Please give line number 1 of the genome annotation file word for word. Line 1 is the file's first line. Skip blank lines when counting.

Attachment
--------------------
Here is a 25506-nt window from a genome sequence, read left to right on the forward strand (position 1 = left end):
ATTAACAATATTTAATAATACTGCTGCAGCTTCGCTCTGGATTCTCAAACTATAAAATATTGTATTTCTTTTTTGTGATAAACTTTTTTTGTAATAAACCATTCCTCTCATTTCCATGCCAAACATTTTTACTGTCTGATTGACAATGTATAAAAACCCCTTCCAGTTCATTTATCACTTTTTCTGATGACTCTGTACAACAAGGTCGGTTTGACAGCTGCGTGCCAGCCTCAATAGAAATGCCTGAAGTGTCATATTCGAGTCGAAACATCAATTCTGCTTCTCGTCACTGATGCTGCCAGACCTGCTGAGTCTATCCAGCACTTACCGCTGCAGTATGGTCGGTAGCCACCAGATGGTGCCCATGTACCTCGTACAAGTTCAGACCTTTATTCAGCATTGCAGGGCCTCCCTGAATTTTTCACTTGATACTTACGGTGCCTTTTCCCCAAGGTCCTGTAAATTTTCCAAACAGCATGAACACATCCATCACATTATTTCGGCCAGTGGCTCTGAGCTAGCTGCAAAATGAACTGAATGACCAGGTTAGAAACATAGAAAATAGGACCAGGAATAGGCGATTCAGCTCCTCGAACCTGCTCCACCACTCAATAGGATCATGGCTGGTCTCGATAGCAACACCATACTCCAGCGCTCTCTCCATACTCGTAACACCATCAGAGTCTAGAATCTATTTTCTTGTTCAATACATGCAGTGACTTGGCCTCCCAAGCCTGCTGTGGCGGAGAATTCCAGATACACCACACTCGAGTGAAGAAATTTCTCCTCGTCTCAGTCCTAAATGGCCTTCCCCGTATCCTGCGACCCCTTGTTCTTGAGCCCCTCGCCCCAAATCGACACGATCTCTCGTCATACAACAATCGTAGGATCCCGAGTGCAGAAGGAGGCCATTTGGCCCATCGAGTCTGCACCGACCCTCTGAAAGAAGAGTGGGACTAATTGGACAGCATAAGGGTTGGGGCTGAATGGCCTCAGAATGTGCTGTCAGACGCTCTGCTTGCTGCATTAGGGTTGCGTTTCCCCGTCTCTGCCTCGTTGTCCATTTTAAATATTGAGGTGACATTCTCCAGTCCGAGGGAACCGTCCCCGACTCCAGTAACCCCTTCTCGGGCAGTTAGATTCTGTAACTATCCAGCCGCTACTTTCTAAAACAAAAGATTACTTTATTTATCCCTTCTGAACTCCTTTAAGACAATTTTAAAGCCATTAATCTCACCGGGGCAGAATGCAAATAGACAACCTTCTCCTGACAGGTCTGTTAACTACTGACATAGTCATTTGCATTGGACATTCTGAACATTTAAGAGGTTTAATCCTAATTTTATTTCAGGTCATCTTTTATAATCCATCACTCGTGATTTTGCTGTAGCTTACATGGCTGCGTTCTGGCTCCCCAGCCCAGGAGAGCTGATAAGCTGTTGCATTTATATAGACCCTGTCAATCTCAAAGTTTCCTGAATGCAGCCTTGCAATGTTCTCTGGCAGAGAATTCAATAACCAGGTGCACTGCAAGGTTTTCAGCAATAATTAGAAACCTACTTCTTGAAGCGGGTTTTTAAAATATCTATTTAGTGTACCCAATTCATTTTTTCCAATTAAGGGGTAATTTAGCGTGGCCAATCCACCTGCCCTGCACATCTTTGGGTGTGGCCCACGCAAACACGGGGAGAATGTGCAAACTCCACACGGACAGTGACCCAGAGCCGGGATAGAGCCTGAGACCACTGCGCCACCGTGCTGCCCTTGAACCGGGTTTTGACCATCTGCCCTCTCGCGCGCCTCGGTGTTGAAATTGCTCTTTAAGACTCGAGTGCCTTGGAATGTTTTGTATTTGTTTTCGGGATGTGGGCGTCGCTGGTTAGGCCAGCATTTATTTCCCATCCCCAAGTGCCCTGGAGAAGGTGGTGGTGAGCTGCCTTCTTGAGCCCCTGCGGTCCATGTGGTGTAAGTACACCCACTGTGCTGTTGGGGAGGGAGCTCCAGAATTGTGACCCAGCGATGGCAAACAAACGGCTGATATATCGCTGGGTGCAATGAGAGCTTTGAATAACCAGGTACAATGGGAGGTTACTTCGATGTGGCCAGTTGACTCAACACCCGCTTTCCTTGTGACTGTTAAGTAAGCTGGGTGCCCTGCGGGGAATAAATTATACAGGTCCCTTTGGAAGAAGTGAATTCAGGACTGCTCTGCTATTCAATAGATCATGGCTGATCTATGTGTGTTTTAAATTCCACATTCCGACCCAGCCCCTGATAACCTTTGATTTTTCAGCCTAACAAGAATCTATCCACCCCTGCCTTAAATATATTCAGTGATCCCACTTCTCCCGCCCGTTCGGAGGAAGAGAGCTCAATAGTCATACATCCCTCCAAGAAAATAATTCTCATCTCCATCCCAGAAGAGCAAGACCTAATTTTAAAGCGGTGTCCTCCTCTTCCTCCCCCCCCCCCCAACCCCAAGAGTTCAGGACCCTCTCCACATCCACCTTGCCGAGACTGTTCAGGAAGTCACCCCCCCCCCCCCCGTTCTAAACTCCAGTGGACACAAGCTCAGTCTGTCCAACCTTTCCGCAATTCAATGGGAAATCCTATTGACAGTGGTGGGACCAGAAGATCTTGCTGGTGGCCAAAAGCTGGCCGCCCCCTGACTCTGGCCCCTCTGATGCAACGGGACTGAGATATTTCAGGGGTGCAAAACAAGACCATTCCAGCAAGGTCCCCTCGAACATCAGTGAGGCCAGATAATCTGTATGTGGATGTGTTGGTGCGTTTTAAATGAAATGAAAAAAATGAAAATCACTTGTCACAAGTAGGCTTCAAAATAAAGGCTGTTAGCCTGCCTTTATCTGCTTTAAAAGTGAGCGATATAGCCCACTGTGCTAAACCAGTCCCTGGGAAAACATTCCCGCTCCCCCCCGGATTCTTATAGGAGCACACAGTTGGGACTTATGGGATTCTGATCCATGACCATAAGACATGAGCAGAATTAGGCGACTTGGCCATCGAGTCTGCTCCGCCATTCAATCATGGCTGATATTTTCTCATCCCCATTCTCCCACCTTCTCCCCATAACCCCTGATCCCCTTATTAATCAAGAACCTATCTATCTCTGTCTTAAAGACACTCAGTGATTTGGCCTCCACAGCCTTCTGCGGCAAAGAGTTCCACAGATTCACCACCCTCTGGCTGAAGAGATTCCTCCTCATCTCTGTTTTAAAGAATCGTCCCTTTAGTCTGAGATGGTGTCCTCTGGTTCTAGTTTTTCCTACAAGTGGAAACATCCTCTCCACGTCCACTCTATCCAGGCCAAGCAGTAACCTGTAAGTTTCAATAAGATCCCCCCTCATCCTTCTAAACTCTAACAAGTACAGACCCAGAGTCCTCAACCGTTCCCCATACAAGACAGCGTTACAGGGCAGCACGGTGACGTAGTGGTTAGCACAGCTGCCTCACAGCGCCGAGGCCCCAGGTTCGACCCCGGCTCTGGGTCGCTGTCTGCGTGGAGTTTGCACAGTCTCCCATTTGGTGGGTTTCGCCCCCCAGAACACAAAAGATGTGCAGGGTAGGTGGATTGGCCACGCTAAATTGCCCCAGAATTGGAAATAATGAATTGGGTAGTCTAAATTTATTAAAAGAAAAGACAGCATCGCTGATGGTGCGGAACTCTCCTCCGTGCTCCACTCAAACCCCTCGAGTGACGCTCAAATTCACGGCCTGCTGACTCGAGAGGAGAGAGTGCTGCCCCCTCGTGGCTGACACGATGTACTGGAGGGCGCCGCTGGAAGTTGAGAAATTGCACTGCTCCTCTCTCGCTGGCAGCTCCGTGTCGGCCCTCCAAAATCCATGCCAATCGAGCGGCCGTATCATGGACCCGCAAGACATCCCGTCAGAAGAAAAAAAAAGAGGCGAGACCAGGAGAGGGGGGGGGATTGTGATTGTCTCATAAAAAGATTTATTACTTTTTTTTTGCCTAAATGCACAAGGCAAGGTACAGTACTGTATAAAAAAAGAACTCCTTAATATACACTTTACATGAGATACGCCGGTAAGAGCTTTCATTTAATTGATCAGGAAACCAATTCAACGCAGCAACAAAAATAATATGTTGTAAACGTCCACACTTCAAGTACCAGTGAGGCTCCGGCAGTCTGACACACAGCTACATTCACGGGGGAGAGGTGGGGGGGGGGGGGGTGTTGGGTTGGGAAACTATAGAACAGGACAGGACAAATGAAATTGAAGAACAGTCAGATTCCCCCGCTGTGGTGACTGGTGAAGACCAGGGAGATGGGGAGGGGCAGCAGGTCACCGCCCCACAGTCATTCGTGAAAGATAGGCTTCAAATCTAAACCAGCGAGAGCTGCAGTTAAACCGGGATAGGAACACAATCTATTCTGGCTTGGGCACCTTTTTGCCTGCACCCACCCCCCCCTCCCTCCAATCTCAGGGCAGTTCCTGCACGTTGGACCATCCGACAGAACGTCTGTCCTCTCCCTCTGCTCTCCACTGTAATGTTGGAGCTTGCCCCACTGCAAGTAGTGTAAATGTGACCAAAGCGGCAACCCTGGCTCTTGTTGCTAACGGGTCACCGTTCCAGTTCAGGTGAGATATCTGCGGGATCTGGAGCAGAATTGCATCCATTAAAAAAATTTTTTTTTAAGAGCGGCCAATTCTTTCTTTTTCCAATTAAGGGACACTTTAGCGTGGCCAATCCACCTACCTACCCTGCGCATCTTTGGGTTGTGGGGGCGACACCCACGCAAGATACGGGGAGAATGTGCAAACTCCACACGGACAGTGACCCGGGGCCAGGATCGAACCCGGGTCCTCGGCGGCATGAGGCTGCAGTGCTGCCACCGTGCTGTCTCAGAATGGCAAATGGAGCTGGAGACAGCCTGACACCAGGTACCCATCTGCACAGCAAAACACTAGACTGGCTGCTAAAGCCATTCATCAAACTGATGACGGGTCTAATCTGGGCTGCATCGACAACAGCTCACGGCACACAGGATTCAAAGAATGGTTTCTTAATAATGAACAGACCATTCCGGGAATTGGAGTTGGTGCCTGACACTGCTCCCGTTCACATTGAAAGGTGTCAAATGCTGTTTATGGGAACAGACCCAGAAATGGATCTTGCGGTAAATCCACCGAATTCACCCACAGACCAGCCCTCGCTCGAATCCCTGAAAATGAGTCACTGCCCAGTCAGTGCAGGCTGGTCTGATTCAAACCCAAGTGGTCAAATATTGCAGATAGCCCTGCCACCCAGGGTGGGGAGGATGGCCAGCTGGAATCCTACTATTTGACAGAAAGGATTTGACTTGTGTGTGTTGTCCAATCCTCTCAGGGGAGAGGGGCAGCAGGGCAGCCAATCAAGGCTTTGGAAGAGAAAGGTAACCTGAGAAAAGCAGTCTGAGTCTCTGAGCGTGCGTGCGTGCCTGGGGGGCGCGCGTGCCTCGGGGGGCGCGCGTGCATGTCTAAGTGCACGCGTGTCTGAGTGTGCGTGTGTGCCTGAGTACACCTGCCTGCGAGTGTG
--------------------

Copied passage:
Here is a 25506-nt window from a genome sequence, read left to right on the forward strand (position 1 = left end):